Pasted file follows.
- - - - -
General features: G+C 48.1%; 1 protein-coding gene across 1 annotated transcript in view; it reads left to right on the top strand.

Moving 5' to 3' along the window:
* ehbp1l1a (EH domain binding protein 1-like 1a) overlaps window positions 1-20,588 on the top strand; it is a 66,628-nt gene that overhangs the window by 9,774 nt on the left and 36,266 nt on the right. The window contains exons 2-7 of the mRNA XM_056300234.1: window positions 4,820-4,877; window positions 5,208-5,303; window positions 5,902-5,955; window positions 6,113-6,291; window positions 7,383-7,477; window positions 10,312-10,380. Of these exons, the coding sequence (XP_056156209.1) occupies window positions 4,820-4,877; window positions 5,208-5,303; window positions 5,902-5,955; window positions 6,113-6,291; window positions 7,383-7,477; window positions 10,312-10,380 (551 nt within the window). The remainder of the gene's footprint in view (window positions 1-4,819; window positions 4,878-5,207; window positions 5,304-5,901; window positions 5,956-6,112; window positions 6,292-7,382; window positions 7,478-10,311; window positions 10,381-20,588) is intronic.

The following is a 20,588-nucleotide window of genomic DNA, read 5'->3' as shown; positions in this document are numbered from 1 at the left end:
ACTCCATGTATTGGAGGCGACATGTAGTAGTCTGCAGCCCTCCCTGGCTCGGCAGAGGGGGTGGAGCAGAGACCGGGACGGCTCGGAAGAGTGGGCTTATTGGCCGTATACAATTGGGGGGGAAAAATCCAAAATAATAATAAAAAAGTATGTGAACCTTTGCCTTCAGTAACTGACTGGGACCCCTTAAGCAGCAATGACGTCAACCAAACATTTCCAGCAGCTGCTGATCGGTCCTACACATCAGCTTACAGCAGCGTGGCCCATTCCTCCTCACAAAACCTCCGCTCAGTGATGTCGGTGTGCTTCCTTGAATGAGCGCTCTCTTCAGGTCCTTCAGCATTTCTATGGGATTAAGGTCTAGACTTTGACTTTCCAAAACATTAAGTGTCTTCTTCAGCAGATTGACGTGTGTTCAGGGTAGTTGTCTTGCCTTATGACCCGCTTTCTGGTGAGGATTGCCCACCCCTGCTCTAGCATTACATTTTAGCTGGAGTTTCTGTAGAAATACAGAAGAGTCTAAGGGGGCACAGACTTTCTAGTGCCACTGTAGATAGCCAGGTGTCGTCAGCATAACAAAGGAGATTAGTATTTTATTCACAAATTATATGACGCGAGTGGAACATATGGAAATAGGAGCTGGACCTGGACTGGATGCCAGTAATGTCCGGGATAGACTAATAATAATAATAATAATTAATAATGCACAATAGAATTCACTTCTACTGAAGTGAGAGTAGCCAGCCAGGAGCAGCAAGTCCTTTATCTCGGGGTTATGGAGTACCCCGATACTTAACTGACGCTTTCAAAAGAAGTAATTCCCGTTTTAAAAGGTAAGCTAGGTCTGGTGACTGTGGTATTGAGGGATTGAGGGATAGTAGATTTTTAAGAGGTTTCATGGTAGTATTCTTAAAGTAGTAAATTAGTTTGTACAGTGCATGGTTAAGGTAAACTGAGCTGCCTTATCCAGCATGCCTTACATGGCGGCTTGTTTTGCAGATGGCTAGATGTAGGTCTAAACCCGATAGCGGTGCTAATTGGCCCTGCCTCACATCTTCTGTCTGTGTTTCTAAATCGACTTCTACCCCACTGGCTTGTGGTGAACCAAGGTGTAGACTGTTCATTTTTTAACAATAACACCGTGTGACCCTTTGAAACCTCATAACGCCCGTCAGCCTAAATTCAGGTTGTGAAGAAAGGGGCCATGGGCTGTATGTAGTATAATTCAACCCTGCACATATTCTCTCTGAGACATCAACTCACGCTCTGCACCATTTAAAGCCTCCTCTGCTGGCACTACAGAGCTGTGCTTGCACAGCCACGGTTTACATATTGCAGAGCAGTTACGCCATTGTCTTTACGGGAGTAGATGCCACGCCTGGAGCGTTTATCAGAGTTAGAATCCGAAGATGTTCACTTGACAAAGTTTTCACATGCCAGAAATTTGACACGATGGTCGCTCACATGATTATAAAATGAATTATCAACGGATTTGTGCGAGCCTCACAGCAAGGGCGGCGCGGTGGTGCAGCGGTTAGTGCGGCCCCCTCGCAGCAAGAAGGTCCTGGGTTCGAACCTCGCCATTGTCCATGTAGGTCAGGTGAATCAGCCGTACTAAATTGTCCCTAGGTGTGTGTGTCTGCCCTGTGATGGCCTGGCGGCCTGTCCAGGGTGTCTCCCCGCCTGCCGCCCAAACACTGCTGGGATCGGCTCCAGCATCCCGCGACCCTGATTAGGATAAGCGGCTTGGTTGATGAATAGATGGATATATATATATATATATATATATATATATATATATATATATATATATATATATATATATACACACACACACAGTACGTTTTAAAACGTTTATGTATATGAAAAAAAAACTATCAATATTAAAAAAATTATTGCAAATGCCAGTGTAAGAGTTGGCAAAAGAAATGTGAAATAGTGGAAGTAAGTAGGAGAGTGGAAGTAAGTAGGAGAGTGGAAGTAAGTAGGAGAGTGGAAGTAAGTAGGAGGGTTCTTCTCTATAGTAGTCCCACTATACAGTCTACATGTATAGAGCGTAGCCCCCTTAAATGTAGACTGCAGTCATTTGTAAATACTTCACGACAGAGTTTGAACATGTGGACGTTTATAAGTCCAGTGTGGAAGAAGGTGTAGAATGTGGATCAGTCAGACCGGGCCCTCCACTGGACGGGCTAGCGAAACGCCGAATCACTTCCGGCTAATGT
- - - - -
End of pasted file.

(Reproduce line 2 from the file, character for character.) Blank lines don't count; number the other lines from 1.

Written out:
Moving 5' to 3' along the window: